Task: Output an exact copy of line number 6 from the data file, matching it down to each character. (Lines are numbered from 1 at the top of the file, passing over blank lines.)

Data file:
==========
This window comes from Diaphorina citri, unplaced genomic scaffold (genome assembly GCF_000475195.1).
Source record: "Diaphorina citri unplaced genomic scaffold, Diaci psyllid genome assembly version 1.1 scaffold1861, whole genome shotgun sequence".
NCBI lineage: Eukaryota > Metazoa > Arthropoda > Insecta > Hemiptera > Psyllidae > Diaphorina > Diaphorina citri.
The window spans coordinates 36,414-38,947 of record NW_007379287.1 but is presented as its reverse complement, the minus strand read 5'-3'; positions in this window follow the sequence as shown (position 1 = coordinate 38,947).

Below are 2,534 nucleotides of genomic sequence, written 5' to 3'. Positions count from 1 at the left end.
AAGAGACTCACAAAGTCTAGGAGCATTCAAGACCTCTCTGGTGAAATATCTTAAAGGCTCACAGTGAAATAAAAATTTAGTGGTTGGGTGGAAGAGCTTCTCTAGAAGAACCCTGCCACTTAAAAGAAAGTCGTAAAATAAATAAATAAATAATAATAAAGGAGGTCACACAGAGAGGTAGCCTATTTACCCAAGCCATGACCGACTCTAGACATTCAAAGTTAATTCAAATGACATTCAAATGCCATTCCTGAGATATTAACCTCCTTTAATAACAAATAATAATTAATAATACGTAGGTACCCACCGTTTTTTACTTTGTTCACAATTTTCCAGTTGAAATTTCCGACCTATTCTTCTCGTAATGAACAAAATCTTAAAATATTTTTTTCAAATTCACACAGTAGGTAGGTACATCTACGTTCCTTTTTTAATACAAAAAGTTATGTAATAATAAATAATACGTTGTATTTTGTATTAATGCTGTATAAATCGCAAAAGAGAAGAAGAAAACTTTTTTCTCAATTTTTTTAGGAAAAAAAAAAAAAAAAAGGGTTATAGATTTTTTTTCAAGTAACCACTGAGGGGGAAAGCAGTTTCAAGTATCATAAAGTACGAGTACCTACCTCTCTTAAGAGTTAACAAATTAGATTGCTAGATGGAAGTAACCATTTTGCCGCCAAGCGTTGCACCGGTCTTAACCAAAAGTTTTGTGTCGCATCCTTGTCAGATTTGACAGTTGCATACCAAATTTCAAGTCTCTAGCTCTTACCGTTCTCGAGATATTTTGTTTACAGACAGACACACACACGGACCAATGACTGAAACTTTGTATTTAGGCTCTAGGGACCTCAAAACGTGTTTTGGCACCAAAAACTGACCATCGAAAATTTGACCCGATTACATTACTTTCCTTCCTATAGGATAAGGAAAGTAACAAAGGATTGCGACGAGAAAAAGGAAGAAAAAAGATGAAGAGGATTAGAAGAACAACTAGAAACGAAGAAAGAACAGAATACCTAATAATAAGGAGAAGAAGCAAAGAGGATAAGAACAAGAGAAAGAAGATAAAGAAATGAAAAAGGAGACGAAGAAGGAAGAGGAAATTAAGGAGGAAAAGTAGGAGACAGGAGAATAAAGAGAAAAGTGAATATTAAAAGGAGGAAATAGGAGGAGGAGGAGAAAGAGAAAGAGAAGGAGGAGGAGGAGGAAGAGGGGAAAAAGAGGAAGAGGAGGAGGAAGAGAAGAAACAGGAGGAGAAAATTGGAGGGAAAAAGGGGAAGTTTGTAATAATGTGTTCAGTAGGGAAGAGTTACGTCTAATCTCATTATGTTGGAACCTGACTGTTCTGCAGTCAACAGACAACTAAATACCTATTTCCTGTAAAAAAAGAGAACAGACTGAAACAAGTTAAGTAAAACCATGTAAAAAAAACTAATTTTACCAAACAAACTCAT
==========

AAGAGACTCACAAAGTCTAGGAGCATTCAAGACCTCTCTGGTGAAATATCTTAAAGGCTCACAGTGAAATAAAAATTTAGTGGTTGGGTGGAAGAGCTTCTCTAGAAGAACCCTGCCACTTAAAAGAAAGTCGTAAAATAAATAAATAAATAATAATAAAGGAGGTCACACAGAGAGGTAGCCTATTTACCCAAGCCATGACCGACTCTAGACATTCAAAGTTAATTCAAATGACATTCAAATGCCATTCCTGAGATATTAACCTCCTTTAATAACAAATAATAATTAATAATACGTAGGTACCCACCGTTTTTTACTTTGTTCACAATTTTCCAGTTGAAATTTCCGACCTATTCTTCTCGTAATGAACAAAATCTTAAAATATTTTTTTCAAATTCACACAGTAGGTAGGTACATCTACGTTCCTTTTTTAATACAAAAAGTTATGTAATAATAAATAATACGTTGTATTTTGTATTAATGCTGTATAAATCGCAAAAGAGAAGAAGAAAACTTTTTTCTCAATTTTTTTAGGAAAAAAAAAAAAAAAAAGGGTTATAGATTTTTTTTCAAGTAACCACTGAGGGGGAAAGCAGTTTCAAGTATCATAAAGTACGAGTACCTACCTCTCTTAAGAGTTAACAAATTAGATTGCTAGATGGAAGTAACCATTTTGCCGCCAAGCGTTGCACCGGTCTTAACCAAAAGTTTTGTGTCGCATCCTTGTCAGATTTGACAGTTGCATACCAAATTTCAAGTCTCTAGCTCTTACCGTTCTCGAGATATTTTGTTTACAGACAGACACACACACGGACCAATGACTGAAACTTTGTATTTAGGCTCTAGGGACCTCAAAACGTGTTTTGGCACCAAAAACTGACCATCGAAAATTTGACCCGATTACATTACTTTCCTTCCTATAGGATAAGGAAAGTAACAAAGGATTGCGACGAGAAAAAGGAAGAAAAAAGATGAAGAGGATTAGAAGAACAACTAGAAACGAAGAAAGAACAGAATACCTAATAATAAGGAGAAGAAGCAAAGAGGATAAGAACAAGAGAAAGAAGATAAAGAAATGAAAAAGGAGACGAAGAAGGAAGAGGAAATTAAGGAGGAAAAGTAGGAGACAGGAGAATAAAGAGAAAAGTGAATATTAAAAGGAGGAAATAGGAGGAGGAGGAGAAAGAGAAAGAGAAGGAGGAGGAGGAGGAAGAGGGGAAAAAGAGGAAGAGGAGGAGGAAGAGAAGAAACAGGAGGAGAAAATTGGAGGGAAAAAGGGGAAGTTTGTAATAATGTGTTCAGTAGGGAAGAGTTACGTCTAATCTCATTATGTTGGAACCTGACTGTTCTGCAGTCAACAGACAACTAAATACCTATTTCCTGTAAAAAAAGAGAACAGACTGAAACAAGTTAAGTAAAACCATGTAAAAAAAACTAATTTTACCAAACAAACTCAT